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#1 Guest_Jayson201_*

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Posted 04 July 2010 - 03:15 PM

(You can just skip to the 2nd paragraph where my question is if you don't want to listen to my rants :thumbsup: )
Recently installed linux onto a 30gig partition.
I like the Idea of 2 different operating systems on one hard drive, and I made my dream come true :D
Ubuntu (It was sposed to be Kubuntu, but it gave me Ubuntu, whatever) is kind of a weird mix between Mac and Windows, leaning more towards the Mac interface, but still keeping out of copyright infringements, of course.

Well, I am exploring the entire system, The way I learned my way around a Windows Computer.
Well, for tooo many things (Like a mac) it asks me to put in my password, and it gets annoying....
Any way around that?'

Edit: Whats with the terms for Megabyte and Gigabyte? GiB? MiB? Any explanation on that?

Edited by Jayson201, 04 July 2010 - 03:18 PM.


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#2 the_patriot11

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Posted 06 July 2010 - 12:16 AM

actually, Ubuntu is in no way related to MAC, it is a linux variant, that being aside, with modern ubuntu, no not really. The logic behind it, is originally, Ubuntu and other linux variants only had one administrator account (would only let you have one) that you could install stuff on and etc, called "root" because it was more secure. If someone were to manage to hack your computer while under your user account then chances are they cant damage your whole system, while if they get you under the root account they could. (I advise doing a set up like this with windows, one admin account to install anything on, but just use a normal user account when your surfing. downside is, unlike linux, you can have multiple admin acounts and its the default, while linux forces the issue) It got annoying every time you wanted to change anything on your machine to have to log off your user and onto your root account (you could access it via command prompt but it was just as easy to log out) so Ubuntu basically, turned the root account invisible, and any time you want to do anything with installing anything, you basically have to enter the password. if its an auto download it basically logs you onto root automatically, all you need to do is enter the password, if you decide to do anything via command prompt, you will need to log on and enter your password. Its a security feature, and a very good one if you ask me. However, since Linux is opensource, you can technically go into the source code and make it all the way you want it, though Im not knowledgeable enough to do that nor would I recomend it. If you really want that root user, Try a different flavor, OpenSuSe I believe still uses a root account.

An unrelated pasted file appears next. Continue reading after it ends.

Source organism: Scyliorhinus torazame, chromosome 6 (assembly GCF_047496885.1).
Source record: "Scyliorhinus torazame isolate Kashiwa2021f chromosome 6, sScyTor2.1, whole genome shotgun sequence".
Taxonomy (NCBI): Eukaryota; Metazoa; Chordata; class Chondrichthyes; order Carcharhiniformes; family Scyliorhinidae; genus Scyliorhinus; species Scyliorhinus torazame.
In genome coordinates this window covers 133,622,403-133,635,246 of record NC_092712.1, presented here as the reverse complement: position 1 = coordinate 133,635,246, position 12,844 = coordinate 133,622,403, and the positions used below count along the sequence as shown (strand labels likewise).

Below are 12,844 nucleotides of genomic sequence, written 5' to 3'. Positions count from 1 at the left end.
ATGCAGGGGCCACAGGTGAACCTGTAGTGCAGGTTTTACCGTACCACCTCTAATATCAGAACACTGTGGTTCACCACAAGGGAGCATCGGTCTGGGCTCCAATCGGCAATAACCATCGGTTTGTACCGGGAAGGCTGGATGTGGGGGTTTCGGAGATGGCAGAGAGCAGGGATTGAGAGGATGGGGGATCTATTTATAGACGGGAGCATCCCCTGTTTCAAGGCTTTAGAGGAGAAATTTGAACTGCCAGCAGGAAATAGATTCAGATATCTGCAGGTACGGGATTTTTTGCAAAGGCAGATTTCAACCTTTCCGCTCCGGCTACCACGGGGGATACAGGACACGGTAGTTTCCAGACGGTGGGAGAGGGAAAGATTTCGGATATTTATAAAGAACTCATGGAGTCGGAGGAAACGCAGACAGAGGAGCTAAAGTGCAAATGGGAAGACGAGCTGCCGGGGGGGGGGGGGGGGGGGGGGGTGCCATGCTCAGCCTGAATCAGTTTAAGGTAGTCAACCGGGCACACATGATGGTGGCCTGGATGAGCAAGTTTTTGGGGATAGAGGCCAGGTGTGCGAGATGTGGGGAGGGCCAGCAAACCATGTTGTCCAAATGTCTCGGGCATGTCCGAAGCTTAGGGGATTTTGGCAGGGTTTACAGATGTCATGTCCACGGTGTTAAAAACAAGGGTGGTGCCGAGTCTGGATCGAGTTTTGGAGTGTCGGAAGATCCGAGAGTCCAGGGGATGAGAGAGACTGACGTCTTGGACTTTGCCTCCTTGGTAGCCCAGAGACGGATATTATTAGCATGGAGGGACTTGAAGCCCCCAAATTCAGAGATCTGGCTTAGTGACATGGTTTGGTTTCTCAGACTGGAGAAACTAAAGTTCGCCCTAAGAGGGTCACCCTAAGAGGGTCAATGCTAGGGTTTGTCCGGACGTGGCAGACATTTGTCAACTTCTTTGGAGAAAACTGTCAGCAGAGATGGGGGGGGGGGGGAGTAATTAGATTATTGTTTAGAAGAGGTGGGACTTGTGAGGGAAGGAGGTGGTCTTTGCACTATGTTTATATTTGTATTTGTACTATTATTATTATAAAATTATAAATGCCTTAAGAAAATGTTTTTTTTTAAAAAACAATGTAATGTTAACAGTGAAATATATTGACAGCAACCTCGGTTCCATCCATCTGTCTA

As for their terms, I honestly do not have an answer for that, Ive often wondered the same thing.

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Primary system: Motherboard: ASUS M4A89GTD PRO/USB3, Processor: AMD Phenom II x4 945, Memory: 16 gigs of Patriot G2 DDR3 1600, Video: AMD Sapphire Nitro R9 380, Storage: 1 WD 500 gig HD, 1 Hitachi 500 gig HD, and Power supply: Coolermaster 750 watt, OS: Windows 10 64 bit. 

Media Center: Motherboard: Gigabyte mp61p-S3, Processor: AMD Athlon 64 x2 6000+, Memory: 6 gigs Patriot DDR2 800, Video: Gigabyte GeForce GT730, Storage: 500 gig Hitachi, PSU: Seasonic M1211 620W full modular, OS: Windows 10.

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#3 cryptodan

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Posted 06 July 2010 - 11:02 AM

Actually with Ubuntu they disabled the root account and provided a tool called sudo which elevates your access rights to what is allowed in the sudoers.conf or sudoers file located in /etc. Some menu options within Ubuntu require root privileges such as Update Manager and many tools located in the administration menu. Information on SUDO pretty much since the advent of Vista and Windows 7 sudo is like using UAC to make changes to your system at the administration level.

I find the sudo way of doing things even more riskier and I disable it on all my systems running ubuntu. If you want to know why then email me. The reasoning would violate the board rules I think.




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